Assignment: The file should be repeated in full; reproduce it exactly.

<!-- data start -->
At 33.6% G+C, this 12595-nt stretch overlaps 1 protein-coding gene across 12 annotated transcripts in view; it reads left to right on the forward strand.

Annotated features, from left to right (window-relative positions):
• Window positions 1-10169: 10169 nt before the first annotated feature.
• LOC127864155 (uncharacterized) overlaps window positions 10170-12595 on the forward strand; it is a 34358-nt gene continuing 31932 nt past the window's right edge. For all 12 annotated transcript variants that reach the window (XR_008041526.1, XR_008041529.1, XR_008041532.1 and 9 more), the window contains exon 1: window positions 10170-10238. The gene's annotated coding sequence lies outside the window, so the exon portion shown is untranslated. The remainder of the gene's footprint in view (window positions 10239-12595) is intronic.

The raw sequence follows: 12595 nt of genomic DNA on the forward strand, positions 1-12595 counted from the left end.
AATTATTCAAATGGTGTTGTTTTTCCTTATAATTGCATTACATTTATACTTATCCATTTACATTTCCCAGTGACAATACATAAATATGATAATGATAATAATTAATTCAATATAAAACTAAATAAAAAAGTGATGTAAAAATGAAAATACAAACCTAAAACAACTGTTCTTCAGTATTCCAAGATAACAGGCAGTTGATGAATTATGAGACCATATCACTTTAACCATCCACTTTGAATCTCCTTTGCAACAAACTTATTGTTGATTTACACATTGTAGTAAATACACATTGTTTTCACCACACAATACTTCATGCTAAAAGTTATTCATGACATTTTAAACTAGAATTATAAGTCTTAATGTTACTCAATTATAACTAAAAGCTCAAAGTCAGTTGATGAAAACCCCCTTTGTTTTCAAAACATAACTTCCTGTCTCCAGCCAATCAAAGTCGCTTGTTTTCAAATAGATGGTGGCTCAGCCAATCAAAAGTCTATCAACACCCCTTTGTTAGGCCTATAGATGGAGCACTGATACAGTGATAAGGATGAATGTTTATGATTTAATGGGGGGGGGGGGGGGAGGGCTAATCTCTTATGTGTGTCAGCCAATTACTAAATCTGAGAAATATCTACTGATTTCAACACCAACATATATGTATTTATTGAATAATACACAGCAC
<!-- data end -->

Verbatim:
At 33.6% G+C, this 12595-nt stretch overlaps 1 protein-coding gene across 12 annotated transcripts in view; it reads left to right on the forward strand.

Annotated features, from left to right (window-relative positions):
• Window positions 1-10169: 10169 nt before the first annotated feature.
• LOC127864155 (uncharacterized) overlaps window positions 10170-12595 on the forward strand; it is a 34358-nt gene continuing 31932 nt past the window's right edge. For all 12 annotated transcript variants that reach the window (XR_008041526.1, XR_008041529.1, XR_008041532.1 and 9 more), the window contains exon 1: window positions 10170-10238. The gene's annotated coding sequence lies outside the window, so the exon portion shown is untranslated. The remainder of the gene's footprint in view (window positions 10239-12595) is intronic.

The raw sequence follows: 12595 nt of genomic DNA on the forward strand, positions 1-12595 counted from the left end.
AATTATTCAAATGGTGTTGTTTTTCCTTATAATTGCATTACATTTATACTTATCCATTTACATTTCCCAGTGACAATACATAAATATGATAATGATAATAATTAATTCAATATAAAACTAAATAAAAAAGTGATGTAAAAATGAAAATACAAACCTAAAACAACTGTTCTTCAGTATTCCAAGATAACAGGCAGTTGATGAATTATGAGACCATATCACTTTAACCATCCACTTTGAATCTCCTTTGCAACAAACTTATTGTTGATTTACACATTGTAGTAAATACACATTGTTTTCACCACACAATACTTCATGCTAAAAGTTATTCATGACATTTTAAACTAGAATTATAAGTCTTAATGTTACTCAATTATAACTAAAAGCTCAAAGTCAGTTGATGAAAACCCCCTTTGTTTTCAAAACATAACTTCCTGTCTCCAGCCAATCAAAGTCGCTTGTTTTCAAATAGATGGTGGCTCAGCCAATCAAAAGTCTATCAACACCCCTTTGTTAGGCCTATAGATGGAGCACTGATACAGTGATAAGGATGAATGTTTATGATTTAATGGGGGGGGGGGGGGGAGGGCTAATCTCTTATGTGTGTCAGCCAATTACTAAATCTGAGAAATATCTACTGATTTCAACACCAACATATATGTATTTATTGAATAATACACAGCAC